There's been a lot of talk lately about how likely it is that Greece will soon be forced to quit the Euro. If only the Greek crisis could end so simply.
A Greek exit from the euro would be an awful mess, but it would at least bring closure and a chance to move on. Greece would arguably have a better chance of recovering sooner. But best of all for the rest of us, Greece would no longer be a potential trigger for wider European or global crisis.
Well, no such luck. Greece will not leave the euro, and it's almost impossible to kick Greece out.
Instead of preparing for Greek exit, prepare instead for more of the same as Greek and other European leaders exchange threats, miss deadlines, suspend payments, spook markets, and seem to never get any closer to resolving anything.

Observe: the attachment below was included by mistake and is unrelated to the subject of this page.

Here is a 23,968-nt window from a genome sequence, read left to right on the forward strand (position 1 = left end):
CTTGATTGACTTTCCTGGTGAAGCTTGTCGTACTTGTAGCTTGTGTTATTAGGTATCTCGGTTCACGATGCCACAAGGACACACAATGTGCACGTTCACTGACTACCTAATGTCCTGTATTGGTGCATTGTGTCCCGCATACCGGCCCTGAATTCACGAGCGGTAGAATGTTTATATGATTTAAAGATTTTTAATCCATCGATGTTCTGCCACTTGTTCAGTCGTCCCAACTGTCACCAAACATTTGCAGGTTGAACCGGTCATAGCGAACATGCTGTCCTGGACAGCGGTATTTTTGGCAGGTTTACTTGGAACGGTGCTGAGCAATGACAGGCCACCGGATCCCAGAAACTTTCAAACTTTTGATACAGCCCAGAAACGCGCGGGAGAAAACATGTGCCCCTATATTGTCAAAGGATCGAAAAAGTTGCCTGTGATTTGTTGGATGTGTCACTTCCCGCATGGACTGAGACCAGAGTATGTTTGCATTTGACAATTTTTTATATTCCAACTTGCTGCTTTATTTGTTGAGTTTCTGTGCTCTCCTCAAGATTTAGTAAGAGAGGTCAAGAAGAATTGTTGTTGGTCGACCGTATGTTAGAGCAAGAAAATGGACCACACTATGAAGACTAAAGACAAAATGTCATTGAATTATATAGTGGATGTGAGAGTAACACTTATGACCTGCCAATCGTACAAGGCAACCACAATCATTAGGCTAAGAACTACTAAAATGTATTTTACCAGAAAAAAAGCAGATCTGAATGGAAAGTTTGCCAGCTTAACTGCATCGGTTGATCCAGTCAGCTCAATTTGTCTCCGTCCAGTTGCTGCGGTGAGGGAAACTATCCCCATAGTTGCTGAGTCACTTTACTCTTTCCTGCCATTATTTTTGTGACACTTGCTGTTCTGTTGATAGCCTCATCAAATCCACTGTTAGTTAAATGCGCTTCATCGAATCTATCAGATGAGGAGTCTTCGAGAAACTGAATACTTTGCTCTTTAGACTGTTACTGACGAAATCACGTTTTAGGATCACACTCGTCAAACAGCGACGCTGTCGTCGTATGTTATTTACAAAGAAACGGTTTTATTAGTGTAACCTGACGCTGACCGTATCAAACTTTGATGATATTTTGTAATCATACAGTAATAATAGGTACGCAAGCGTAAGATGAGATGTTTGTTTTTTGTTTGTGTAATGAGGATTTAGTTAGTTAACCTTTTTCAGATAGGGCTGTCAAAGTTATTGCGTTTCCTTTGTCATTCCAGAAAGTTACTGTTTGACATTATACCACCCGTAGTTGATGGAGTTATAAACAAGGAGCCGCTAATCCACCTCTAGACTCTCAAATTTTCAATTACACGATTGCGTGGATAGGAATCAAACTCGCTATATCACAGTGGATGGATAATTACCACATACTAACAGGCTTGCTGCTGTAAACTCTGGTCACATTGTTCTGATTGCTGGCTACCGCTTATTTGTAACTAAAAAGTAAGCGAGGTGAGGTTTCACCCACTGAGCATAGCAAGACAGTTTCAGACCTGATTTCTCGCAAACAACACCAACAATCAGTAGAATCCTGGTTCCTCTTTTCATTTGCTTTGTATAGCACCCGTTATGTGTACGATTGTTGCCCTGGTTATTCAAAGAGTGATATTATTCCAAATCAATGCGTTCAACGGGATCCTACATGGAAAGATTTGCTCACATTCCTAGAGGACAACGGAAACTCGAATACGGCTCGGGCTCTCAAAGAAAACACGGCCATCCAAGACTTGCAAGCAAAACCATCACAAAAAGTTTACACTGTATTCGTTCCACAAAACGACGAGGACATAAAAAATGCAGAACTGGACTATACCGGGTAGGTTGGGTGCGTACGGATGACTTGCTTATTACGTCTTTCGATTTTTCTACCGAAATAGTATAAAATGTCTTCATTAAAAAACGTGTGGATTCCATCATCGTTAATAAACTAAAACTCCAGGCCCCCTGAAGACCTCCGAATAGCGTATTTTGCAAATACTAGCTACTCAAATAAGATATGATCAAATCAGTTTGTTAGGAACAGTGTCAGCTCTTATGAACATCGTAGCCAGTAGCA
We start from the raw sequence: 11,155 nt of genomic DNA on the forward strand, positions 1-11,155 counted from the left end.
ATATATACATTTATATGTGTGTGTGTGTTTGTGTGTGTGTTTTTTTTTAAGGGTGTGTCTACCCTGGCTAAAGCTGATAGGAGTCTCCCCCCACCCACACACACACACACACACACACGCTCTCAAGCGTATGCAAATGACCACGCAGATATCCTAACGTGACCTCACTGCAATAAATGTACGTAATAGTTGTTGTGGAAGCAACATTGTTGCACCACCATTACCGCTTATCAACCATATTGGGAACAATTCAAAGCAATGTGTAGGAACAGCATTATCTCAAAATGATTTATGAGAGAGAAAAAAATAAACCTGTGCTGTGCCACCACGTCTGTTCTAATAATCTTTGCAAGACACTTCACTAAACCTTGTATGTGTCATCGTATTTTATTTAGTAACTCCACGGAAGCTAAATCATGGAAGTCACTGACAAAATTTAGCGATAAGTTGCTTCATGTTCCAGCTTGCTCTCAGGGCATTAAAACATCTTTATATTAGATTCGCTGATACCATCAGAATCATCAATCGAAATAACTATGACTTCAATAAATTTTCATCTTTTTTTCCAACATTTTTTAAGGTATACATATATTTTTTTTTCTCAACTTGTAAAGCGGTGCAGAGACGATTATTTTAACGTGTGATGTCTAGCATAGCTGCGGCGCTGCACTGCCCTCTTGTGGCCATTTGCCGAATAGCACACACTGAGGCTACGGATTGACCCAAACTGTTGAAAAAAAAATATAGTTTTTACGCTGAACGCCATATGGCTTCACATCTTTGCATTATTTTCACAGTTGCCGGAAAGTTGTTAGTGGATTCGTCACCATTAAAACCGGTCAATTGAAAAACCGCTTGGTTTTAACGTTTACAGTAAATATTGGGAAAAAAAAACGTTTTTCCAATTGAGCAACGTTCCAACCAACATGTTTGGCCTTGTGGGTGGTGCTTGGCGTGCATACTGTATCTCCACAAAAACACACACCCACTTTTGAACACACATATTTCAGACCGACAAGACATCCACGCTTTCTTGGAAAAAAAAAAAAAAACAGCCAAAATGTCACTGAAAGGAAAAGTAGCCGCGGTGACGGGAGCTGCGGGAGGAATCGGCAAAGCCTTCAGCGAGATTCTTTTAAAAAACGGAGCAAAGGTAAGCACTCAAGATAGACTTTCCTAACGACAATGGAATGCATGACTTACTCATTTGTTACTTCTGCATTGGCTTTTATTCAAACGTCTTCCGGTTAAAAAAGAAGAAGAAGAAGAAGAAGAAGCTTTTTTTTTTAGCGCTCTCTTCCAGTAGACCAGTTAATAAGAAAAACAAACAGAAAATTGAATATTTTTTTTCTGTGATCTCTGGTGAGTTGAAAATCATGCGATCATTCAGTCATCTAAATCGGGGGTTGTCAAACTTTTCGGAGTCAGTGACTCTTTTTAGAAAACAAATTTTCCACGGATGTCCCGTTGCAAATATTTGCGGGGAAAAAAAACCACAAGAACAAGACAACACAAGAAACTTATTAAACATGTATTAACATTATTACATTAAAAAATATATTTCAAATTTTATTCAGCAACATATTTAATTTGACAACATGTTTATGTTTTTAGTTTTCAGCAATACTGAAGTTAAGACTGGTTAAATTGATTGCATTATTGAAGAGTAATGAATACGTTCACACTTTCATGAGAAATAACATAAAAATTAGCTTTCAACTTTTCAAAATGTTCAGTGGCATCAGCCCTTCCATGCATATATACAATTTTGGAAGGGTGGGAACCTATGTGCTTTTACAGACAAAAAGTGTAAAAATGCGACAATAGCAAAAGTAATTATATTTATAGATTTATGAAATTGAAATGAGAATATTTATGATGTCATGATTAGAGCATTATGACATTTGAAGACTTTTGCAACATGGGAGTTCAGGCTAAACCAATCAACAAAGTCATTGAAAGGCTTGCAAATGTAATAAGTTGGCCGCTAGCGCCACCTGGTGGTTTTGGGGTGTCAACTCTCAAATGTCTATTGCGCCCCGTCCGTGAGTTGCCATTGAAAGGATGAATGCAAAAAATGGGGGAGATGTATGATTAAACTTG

That outlook stands regardless of who wins Greece's re-run elections on June 17. The first, failed ballot on May 6 made clear that Greek voters want their next government to be more defiant towards Europe. The new, radical parties that stole the limelight propose to break austerity promises made to Europe, default on debts to Europe unless it agrees to lend more leniently, and refuse to leave the euro no matter how badly the rest of Europe wants them to go.
Even if moderates make a comeback, they will be eager to prove that they too can defy European austerity demands and stand up to any pressure to quit the euro.